Imagine a world without Lafite…
Author: Demetri Walters MW
It is seemingly taken for granted nowadays that the Médoc has always been the heartland of Bordeaux’s most sought-after wines. In fact it wasn’t always thus. During the English crown’s possession of Bordeaux, it was the Graves that constituted the main body of the English maritime trade in Gascon wine. This changed in the 17th century as canny Dutch merchants sought a way of providing the Claret-thirsty British public with alternative fixes to their favourite Graves and Portuguese wines. In order to feed this need the Dutch had first to find large tracts of land on which to plant vines. It was this market energy that irreversibly changed the Médoc landscape from one of estuarine salt marsh to viable viticultural land. Hitherto much of this swamp land had been used for grazing cattle and sheep.
Aside from the agricultural benefits of land reclamation, swamp-drainage resulted in much-improved transport links. The draining of the marshes also provided immediate health benefits to the region, as malaria was brought to an end. As the denizens of Bordeaux stopped dropping like flies, and the now famous gravels of the region came to light, these warm soils were recognised as the perfect home for the late-ripening grapes already planted in the Graves and beyond. And so it was that many of the châteaux that we revere today came into being during the second half of the 17th century. Where would Bordeaux wine production be today without the draining of the Médoc? Certainly there would be no First Growths, save that of Ch. Haut-Brion in Pessac. Nor would the majority of the Classed Growth’s exist. A chilling thought.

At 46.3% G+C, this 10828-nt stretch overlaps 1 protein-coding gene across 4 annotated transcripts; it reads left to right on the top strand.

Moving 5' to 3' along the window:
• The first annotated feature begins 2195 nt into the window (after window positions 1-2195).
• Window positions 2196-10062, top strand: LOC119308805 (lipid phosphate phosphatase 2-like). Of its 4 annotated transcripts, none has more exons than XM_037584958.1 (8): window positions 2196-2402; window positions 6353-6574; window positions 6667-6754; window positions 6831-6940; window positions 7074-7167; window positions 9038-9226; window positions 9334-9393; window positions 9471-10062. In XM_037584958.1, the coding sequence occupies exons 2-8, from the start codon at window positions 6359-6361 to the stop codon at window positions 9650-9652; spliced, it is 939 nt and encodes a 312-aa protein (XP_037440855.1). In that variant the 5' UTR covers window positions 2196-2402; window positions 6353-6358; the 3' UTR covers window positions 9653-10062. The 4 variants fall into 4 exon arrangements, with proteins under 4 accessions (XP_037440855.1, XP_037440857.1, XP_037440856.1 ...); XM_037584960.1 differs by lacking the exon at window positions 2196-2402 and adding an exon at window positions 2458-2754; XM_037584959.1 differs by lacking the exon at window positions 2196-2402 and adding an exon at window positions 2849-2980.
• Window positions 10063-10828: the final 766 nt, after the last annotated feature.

But which dry red and white wines could really have filled the void, had Bordeaux not birthed the Médoc? Which wine regions would have subsequently risen to prominence, and what would we be drinking now instead? Portugal’s close trading bond with England was further strengthened by the Treaty of Methuen in 1703, and its wines taxed at a lower rate in England. This resulted in the ensuing popularity, amongst other Portuguese wines, of Port and Madeira. Now, as you may know, I love Port, Madeira (and pretty much any other fortified wine) above most of life’s pleasures. Well, above most of life’s vinous pleasures. But how much sweet, high octane wine can one imbibe? Plenty, you might argue. Portugal had many answers in this respect but, due to the British public’s delight at the novelty of Port, other lighter Portuguese wines didn’t get such a look-in.
In an age before bottle fermentation and sparkling wines, could England, then significantly cooler than today, have provided a home-grown alternative to the Médoc’s non-existence? Elsewhere, the ubiquity of those much-prized Rhine wines of the 19th and 20th centuries was a far off twinkle in the eyes of Riesling lovers everywhere. Even further afield, the Eastern Mediterranean, which for much of the Middle Ages had dominated Europe’s wine trade, was almost entirely under sober Islamic Ottoman rule, its wines become rustic, its wine exports dried up, and its grapes destined mostly for raisins and sultana production. Internecine warfare between Spain and England put paid to the large-scale trade in Spanish wine, save that of the much-loved Sack (Sherry). In an age before the widespread process of fortifying wines with grape spirit, long sea voyages spelled ruination for wine cargo and disaster for those unfortunates who tried to imbibe the resulting plonk. Many New World wine regions hadn’t even yet been discovered!
The answer to our conundrum is probably right under our noses. Without the Médoc, Bordeaux wine production still existed. With its proximity to England and Holland, its readily accessible port would still have thrived and likely have been supplied from vineyards elsewhere in the region: Bergerac, Cahors and the South West of France. Let us give thanks though, to those daring and commercially-minded Dutchmen who set in motion the birth of the wine we love and take for granted today.